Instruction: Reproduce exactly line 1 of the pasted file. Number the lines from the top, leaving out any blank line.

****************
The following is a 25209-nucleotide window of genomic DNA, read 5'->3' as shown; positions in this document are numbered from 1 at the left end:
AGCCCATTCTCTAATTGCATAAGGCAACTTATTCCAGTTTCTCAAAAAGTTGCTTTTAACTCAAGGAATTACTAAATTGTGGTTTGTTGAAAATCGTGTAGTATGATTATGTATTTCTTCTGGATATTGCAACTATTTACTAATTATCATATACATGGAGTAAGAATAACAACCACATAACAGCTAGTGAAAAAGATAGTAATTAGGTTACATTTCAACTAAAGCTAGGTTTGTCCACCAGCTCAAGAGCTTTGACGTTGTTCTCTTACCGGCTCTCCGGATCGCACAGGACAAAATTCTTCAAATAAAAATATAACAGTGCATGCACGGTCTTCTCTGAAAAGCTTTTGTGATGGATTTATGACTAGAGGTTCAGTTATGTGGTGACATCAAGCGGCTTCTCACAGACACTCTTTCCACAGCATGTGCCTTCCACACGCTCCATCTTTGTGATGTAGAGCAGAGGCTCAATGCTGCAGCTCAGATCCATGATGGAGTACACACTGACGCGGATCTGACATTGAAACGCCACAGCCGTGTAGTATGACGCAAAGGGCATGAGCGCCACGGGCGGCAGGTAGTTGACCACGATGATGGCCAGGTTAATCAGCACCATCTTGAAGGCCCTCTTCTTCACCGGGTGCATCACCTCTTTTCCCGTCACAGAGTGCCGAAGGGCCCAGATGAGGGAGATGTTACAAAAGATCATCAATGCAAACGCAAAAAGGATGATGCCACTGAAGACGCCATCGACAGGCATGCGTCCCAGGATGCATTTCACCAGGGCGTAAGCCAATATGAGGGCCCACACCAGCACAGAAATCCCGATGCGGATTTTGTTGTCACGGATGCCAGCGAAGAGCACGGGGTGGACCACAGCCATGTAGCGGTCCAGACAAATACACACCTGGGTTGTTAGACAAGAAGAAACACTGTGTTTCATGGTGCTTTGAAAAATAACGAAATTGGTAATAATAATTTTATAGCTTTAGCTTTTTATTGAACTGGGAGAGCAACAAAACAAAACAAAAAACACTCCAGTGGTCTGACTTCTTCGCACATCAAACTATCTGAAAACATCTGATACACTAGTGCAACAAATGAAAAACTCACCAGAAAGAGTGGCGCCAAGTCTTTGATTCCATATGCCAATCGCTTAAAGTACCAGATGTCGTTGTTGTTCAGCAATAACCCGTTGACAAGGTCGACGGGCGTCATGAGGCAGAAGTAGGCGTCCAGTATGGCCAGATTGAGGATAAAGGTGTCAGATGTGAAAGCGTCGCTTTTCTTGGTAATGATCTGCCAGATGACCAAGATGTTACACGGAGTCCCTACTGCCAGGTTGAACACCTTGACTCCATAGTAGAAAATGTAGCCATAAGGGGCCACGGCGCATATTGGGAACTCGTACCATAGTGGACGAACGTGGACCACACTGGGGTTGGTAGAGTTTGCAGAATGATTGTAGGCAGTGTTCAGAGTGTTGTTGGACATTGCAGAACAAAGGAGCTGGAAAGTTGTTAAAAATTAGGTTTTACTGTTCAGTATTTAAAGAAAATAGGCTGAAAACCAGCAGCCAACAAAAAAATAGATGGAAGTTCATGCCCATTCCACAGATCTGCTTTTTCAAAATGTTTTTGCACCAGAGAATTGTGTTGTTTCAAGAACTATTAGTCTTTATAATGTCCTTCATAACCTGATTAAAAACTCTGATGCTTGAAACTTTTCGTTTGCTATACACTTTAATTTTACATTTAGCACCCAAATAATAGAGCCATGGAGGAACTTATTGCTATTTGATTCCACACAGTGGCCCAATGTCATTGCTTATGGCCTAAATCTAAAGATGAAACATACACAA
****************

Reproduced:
The following is a 25209-nucleotide window of genomic DNA, read 5'->3' as shown; positions in this document are numbered from 1 at the left end: